Global Spat Over Steel Trade Could Shift Supply Patterns

12 October 2016

A global fight over the steel trade could affect sourcing for one of the most important commodities for multipurpose vessels.

The United States and European Union are pushing back against alleged below-cost dumping of steel by China, which has increased its share of the world’s crude steel production to 49.5 percent last year from 12.7 percent in 1995 while expanding output at a compound annual rate of 11.5 percent since 1990.

The United States has moved to impose anti-dumping penalties and countervailing duties that would be as high as 532 percent for some Chinese products, such as cold-rolled steel used in production of autos, appliances, and other products.

The United States and European Union also have imposed lesser penalties on steel from countries including Russia, Turkey, South Korea, Japan, and India. The penalties vary by country and commodity.

As those retaliatory measures start to bite, steel buyers will have to look elsewhere for supplies, said John Anton, director of steel analytics at IHS Markit, parent company of Steel is a fungible commodity, and buyers will find the most efficient source.

“It’s a game of whack-a-mole,” he said. “They hit China, and people buy from Korea. They hit Korea, and then people buy from Indonesia or Taiwan. People find a way around these obstacles, but it does require redrawing of a supply chain.”

The shifts will require a period of adjustment for buyers. “People who bought from Korea, for example, may never have bought from Indonesia and have no local contacts there,” Anton said.

US and EU steelmakers hoping the retaliatory measures will cure their problems are likely to be disappointed, Anton said. “People always find a way around these things,” he said.

Overall volumes won’t change — they’re determined by market demand, which is expected to remain flat, Anton said.

Steel is the world’s most important industrial material, and has direct and indirect impact on breakbulk volumes. Besides filling ships with finished and semifinished steel, the industry influences shipments of ores, coal, and scrap. When dry bulk carriers don’t have bulk cargoes to carry, they compete for breakbulk shipments, adding to capacity and pressure on freight rates.

Global steel production ranged between 700 million and 900 million metric tons a year from the late 1980s through 2001. Since 2013, it has topped 1.6 billion tons — the level that Anton considers the break-even point for pricing equilibrium.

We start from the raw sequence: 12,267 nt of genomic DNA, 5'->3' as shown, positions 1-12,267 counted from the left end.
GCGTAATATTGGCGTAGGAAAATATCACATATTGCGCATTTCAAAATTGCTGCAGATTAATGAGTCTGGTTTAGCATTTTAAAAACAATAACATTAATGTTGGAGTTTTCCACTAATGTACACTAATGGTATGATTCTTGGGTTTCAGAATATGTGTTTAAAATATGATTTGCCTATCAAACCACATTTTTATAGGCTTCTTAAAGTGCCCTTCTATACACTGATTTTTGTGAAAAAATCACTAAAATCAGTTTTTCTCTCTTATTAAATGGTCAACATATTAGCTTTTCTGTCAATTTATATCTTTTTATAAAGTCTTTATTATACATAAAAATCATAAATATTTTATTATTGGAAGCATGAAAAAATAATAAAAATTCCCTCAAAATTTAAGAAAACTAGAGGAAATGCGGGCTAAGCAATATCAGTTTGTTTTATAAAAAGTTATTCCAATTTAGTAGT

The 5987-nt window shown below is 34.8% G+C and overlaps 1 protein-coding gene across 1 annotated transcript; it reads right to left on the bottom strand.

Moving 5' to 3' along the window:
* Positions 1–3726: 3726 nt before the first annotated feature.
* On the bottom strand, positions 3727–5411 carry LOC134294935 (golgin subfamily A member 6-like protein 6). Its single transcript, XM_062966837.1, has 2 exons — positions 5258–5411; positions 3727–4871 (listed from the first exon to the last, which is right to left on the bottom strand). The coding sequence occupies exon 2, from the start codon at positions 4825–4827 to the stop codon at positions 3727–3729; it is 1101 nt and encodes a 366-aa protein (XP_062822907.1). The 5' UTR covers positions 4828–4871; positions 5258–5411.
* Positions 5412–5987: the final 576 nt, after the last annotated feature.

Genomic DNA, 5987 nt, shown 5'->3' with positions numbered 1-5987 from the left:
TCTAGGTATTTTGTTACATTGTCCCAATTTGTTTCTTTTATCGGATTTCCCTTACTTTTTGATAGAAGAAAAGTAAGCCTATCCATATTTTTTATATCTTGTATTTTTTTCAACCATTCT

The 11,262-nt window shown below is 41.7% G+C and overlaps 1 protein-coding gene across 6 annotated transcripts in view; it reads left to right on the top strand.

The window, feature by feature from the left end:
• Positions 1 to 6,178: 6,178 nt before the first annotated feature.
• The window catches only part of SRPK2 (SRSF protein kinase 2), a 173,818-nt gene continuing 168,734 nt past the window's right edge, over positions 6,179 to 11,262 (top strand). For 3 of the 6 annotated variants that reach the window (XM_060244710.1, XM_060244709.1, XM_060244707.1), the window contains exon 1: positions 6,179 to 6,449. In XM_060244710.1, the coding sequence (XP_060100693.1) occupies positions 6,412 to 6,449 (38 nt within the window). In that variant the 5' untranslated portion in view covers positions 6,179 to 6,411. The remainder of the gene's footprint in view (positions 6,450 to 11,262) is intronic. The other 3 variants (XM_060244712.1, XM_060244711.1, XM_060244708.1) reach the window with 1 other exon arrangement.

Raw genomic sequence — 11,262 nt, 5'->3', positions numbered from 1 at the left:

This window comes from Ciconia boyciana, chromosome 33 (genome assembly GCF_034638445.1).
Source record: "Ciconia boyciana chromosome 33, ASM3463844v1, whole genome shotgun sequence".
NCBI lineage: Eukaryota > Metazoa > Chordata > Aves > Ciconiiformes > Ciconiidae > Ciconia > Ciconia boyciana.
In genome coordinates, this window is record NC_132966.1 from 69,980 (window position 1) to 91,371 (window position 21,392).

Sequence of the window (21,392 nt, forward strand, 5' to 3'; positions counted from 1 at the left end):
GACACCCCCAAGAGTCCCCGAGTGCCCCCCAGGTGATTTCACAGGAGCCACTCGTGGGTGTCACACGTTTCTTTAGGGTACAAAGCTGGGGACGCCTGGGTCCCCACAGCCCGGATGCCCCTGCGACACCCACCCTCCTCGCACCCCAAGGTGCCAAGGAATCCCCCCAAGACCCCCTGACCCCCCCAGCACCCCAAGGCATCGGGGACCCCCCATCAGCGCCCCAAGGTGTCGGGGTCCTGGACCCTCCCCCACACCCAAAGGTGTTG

“Above that level, prices suffer. Below that level, prices rise,” Anton said. Last year’s production was 1.621 billion tons, according to the World Steel Association.

As the world’s largest steel producer and exporter, China is the main cause of overproduction. “Production in the rest of the world is not out of hand, but China produces half the steel in the world, Anton said.

As its domestic growth slowed, China increased its exports to a high of about 130 million tons in 2014.

Much of that export volume has gone to the United States, where demand has been relatively healthy and imports captured a record 29.6 percent share of the market in 2015. US steel consumption has exceeded domestic production by an average of 22.9 percent since 1999.

Steel has long been a source of allegations of below-cost dumping. Since 1990, steel has accounted for 217 of the 580 preliminary US hearings on anti-dumping penalties, according to Brown Brothers Harriman Partners.

“China for quite a few years made sure never to export more than about 50 million metric tons, because they did not want to make the United States and Europe angry,” Anton said. “In 2014 and 2015, they exported more than double that amount. And guess what, they made the United States and Europe angry.”

China has announced plans to curtail production by closing inefficient mills. Two of China’s five largest steelmakers, Baosteel and Wisco, have announced plans to combine to form the world’s second-largest steel company after ArcelorMittal.

There have been reports that the merged company may close plants and reduce output at mills in inland provinces in order to concentrate production closer to seaports, and around Shanghai, to help reduce that city’s air pollution.

Baosteel previously announced plans to cut 9.2 million tons of production capacity by 2020. Wisco said it would shutter 4.4 million tons of steelmaking production and 3.2 million tons of iron production this year.

Anton questioned whether Chinese production cuts will be permanent. When China has cut production in the past, he noted, shuttered mills have been returned to operation whenever prices improve. “Unless they dynamite or bulldoze those mills, that’s what will happen again,” Anton said.

Overproduction is a chronic problem in the steel industry, which Anton compared to a 10-person lifeboat with 11 people crammed into it. The boat will capsize unless someone jumps out, but no one wants to go first.

“Everyone’s hanging in there, hoping prices will recover," he said. “And at the first hint of higher prices, whoever jumped out of the boat will climb back aboard. Everybody knows what the problem is, but it’s irrational for any one person to solve the problem by volunteering to jump overboard and die.”


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